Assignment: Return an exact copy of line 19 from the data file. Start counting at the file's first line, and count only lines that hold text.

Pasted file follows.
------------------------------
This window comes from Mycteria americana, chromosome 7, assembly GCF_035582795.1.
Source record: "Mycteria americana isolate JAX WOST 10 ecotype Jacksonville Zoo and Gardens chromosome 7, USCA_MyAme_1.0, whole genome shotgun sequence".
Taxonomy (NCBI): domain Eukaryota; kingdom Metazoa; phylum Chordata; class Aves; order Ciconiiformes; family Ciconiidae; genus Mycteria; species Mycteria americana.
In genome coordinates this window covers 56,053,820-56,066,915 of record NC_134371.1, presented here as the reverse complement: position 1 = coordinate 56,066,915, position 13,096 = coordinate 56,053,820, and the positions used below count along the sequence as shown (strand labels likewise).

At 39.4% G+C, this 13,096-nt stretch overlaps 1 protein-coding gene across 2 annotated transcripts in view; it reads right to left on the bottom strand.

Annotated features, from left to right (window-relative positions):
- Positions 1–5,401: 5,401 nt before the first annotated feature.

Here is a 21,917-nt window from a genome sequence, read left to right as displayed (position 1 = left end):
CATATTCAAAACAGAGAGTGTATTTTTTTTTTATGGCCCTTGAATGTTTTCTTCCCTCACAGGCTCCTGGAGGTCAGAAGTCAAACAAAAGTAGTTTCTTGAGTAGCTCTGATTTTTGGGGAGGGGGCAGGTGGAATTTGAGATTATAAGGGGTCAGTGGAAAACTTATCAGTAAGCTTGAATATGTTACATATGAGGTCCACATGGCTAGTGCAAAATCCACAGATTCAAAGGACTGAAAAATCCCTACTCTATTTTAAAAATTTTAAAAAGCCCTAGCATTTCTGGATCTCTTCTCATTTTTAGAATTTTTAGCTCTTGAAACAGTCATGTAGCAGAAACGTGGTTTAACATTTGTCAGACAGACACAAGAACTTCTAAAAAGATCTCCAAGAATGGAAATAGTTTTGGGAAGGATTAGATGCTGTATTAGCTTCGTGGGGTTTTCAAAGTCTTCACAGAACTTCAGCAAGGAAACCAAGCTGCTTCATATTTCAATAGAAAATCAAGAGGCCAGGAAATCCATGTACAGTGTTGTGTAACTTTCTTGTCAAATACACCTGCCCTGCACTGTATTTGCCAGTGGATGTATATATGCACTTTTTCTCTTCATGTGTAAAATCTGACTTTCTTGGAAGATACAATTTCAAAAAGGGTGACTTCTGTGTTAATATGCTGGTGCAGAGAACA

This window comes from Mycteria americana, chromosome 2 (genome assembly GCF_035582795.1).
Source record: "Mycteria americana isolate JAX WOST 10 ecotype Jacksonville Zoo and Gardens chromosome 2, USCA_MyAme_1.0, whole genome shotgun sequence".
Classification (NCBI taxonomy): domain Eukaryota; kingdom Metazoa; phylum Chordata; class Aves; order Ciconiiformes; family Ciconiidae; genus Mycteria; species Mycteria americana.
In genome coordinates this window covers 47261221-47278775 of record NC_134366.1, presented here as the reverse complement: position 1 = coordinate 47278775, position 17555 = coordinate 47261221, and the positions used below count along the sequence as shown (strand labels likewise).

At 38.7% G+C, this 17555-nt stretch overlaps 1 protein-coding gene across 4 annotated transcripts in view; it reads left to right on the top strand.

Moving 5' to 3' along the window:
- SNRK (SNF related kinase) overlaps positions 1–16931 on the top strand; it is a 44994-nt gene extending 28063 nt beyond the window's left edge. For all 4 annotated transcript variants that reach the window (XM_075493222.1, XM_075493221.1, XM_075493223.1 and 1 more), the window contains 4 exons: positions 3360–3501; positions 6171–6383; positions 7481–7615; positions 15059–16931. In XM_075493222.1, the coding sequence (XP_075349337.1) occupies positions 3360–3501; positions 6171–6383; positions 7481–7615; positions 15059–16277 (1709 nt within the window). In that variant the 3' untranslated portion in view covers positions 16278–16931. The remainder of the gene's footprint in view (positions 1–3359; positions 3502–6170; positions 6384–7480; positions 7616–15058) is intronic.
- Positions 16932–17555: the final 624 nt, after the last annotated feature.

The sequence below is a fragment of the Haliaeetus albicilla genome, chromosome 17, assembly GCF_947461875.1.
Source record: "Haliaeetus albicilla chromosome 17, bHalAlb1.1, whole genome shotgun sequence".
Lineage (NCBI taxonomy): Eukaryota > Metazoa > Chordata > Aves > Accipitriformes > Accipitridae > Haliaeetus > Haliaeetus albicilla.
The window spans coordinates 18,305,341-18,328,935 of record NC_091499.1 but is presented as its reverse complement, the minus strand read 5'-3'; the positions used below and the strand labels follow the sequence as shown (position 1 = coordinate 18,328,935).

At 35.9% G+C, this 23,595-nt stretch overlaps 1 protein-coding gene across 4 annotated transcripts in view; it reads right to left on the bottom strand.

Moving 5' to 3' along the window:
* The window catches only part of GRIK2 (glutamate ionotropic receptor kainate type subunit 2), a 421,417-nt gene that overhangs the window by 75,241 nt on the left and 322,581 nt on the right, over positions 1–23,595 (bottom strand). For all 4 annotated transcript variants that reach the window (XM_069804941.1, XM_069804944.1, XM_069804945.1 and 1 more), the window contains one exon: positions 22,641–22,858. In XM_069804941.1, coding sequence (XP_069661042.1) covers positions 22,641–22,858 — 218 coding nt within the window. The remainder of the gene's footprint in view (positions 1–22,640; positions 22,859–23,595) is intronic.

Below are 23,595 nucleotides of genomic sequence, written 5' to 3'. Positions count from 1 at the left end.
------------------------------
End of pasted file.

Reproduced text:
Source record: "Haliaeetus albicilla chromosome 17, bHalAlb1.1, whole genome shotgun sequence".